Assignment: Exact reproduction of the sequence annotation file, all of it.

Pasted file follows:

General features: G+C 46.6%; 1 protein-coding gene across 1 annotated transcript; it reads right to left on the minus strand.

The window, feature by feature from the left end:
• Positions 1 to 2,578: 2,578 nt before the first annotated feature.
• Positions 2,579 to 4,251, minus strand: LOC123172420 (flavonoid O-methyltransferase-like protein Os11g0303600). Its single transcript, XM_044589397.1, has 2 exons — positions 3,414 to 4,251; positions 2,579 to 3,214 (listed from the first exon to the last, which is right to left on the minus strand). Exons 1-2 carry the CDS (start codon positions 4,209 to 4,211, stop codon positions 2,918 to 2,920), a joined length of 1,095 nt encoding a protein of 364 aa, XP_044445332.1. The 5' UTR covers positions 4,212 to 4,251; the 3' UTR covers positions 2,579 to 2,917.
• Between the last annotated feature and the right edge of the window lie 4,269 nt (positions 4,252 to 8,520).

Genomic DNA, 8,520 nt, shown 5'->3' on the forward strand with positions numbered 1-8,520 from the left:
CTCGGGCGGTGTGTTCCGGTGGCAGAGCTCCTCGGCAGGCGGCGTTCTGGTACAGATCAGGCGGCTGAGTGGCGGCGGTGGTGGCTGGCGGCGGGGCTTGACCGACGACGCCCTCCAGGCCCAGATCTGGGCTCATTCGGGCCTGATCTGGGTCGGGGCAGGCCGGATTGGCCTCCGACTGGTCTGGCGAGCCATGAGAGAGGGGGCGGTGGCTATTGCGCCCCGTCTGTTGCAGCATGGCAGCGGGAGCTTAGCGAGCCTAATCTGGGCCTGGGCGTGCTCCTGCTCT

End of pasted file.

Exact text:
General features: G+C 46.6%; 1 protein-coding gene across 1 annotated transcript; it reads right to left on the minus strand.

The window, feature by feature from the left end:
• Positions 1 to 2,578: 2,578 nt before the first annotated feature.
• Positions 2,579 to 4,251, minus strand: LOC123172420 (flavonoid O-methyltransferase-like protein Os11g0303600). Its single transcript, XM_044589397.1, has 2 exons — positions 3,414 to 4,251; positions 2,579 to 3,214 (listed from the first exon to the last, which is right to left on the minus strand). Exons 1-2 carry the CDS (start codon positions 4,209 to 4,211, stop codon positions 2,918 to 2,920), a joined length of 1,095 nt encoding a protein of 364 aa, XP_044445332.1. The 5' UTR covers positions 4,212 to 4,251; the 3' UTR covers positions 2,579 to 2,917.
• Between the last annotated feature and the right edge of the window lie 4,269 nt (positions 4,252 to 8,520).

Genomic DNA, 8,520 nt, shown 5'->3' on the forward strand with positions numbered 1-8,520 from the left:
CTCGGGCGGTGTGTTCCGGTGGCAGAGCTCCTCGGCAGGCGGCGTTCTGGTACAGATCAGGCGGCTGAGTGGCGGCGGTGGTGGCTGGCGGCGGGGCTTGACCGACGACGCCCTCCAGGCCCAGATCTGGGCTCATTCGGGCCTGATCTGGGTCGGGGCAGGCCGGATTGGCCTCCGACTGGTCTGGCGAGCCATGAGAGAGGGGGCGGTGGCTATTGCGCCCCGTCTGTTGCAGCATGGCAGCGGGAGCTTAGCGAGCCTAATCTGGGCCTGGGCGTGCTCCTGCTCT